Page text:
So what distinguishes Kentucky barbecue from barbecue anywhere else in the fruited plain? Author Ken Berry explains that in Kentucky, “we cook up just about any animal that has meat on it.” That includes mutton (sheep over a year old) which wasn’t to be found on Red Chimney’s menu. Nor was burgoo, which Berry describes as an “everything but the kitchen sink’ rich stew made with several meats and vegetables.” Kentucky is a large state with regional specialties so why lament what’s missing from the menu. Our focus became enjoying the very interesting, very inviting menu which has earned aficionados for decades.
My choice was a plate called Piled High Chop Mix, chopped brisket, pork and ham mixed with the restaurant’s signature barbecue sauce and served with two sides (smoked mac and cheese, hush puppies and pinto beans for me). Don’t mistake this for a typical three meat plate in which the trio of meats are separate entities. “Chop Mix” means the finely chopped meats are jumbled together in a tangle of meaty tendrils. Tossed in this manner and heavily sauced, it was a challenge to discern where one meat ends and another starts. Every bite included a bit of each. It was an interesting melange, but for me a one-time experience. The hush puppies were interesting, too, wholly unlike those we experienced throughout Mississippi. Instead of deep-fried orbs, these were cylindrical (cigar-like) in shape. The smoked mac and cheese was my favorite thing on the plate.
My Kim enjoyed a Fort Knox Potato, described as “the potato that holds something better than gold.” Instead of gold, the potato is loaded with smoked chop mix, butter, sour cream, Cheddar cheese and crisp red onion. The smoked chop mix was the element of this football-sized dish Kim liked least. What she enjoyed most was the through-and-through tenderness of the potato and the “usual fixings” of butter, sour cream and Cheddar cheese. Had we read the menu more closely, we would have seen that another meat could have been substituted. Next time…and there will be a next time.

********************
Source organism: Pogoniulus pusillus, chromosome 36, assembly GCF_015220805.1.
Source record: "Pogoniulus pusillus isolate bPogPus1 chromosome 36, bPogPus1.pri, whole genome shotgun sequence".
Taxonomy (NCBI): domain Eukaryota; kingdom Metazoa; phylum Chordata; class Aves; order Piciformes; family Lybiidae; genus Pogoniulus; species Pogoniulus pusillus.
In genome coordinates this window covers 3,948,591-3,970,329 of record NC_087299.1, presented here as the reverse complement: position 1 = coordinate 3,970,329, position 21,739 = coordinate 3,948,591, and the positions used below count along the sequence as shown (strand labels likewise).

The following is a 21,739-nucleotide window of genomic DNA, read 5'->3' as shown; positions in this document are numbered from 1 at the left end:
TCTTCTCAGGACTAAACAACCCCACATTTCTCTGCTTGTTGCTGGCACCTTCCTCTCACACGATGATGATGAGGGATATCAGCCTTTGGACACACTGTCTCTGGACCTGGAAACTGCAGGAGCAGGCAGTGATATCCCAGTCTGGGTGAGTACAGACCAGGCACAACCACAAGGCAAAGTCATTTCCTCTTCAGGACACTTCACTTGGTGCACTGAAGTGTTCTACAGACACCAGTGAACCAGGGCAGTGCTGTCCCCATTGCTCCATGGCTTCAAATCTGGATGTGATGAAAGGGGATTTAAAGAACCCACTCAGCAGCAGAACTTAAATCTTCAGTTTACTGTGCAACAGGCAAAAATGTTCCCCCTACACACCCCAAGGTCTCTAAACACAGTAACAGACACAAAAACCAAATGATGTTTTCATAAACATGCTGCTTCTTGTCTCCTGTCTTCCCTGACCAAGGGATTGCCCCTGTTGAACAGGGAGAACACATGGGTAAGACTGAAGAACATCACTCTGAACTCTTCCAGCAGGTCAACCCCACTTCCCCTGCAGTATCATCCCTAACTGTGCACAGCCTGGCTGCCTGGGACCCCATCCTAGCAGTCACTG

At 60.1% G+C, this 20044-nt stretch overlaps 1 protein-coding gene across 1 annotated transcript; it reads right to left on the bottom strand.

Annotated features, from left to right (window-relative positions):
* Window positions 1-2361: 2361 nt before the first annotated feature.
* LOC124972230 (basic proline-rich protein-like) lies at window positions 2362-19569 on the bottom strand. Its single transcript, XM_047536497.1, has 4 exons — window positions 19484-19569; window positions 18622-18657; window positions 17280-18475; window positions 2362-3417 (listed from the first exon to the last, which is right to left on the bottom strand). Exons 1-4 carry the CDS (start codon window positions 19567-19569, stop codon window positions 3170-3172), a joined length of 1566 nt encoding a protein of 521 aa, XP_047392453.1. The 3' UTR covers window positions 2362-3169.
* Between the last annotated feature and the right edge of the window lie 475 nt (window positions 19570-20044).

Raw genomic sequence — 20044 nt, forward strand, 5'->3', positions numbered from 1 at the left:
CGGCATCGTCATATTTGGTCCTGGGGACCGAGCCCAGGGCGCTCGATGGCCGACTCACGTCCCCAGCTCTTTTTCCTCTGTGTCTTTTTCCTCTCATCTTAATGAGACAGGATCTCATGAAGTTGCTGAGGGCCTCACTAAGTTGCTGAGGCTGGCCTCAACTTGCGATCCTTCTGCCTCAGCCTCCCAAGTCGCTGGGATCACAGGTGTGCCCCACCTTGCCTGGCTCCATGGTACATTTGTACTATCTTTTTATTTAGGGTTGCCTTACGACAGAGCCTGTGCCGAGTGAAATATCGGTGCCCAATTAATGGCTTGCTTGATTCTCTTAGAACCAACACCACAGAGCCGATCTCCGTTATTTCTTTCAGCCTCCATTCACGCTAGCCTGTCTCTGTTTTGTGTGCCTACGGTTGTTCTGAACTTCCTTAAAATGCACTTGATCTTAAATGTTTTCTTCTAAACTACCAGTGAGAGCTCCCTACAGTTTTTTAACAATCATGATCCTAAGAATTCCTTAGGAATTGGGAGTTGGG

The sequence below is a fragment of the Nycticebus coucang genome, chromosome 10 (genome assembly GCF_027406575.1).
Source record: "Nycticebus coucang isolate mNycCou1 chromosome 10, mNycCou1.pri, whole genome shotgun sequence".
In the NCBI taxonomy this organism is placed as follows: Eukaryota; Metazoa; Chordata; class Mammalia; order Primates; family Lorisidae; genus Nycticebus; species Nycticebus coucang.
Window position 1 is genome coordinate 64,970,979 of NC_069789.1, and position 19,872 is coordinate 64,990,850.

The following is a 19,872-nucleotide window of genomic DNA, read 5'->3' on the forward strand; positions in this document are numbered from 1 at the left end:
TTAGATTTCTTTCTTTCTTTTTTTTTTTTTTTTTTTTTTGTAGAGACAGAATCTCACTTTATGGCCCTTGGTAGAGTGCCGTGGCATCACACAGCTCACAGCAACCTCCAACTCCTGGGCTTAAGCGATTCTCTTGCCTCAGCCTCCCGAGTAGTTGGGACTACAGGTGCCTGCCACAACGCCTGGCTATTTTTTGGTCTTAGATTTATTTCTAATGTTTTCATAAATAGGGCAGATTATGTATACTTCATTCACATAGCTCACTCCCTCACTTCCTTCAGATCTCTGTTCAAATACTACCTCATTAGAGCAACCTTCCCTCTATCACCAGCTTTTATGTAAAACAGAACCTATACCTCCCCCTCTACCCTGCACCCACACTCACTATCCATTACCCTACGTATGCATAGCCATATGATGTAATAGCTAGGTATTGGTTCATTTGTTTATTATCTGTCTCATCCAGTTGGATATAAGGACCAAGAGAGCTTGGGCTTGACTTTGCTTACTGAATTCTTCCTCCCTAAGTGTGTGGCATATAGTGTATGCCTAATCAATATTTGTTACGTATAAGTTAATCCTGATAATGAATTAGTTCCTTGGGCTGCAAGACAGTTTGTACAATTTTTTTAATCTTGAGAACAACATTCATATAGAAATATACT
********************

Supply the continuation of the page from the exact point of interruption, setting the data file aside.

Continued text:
One of the reasons we’re so hopeful for a return visit is the cobbler, available in apple, cherry and peach. Have it a la mode for an even better taste experience. It’s a housemade sourdough cobbler very popular among guests. The interplay of sourdough, fruit and creamy, cold vanilla ice cream makes for a very enjoyable experience. Oh, and to quell the thirst inherent with visiting the desert southwest, have a chocolate shake with your meal. It’s served thick, cold and absolutely delicious.
Red Chimney doesn’t have much, if anything, for vegetarians and vegans. It truly is an altar for meats. Kentucky barbecue is good stuff and Red Chimney is where you can get it.
Red Chimney BBQ
817 North Canal
Carlsbad, New Mexico
Web Site | Facebook Page
LATEST VISIT: 10 March 2018
# OF VISITS: 1
BEST BET: Piled High Chop Mix, Fort Knox Potato, Chocolate Shake, Cherry Cobbler A La Mode, Apple Cobble A La Mode
RESTAURANT REVIEW #1031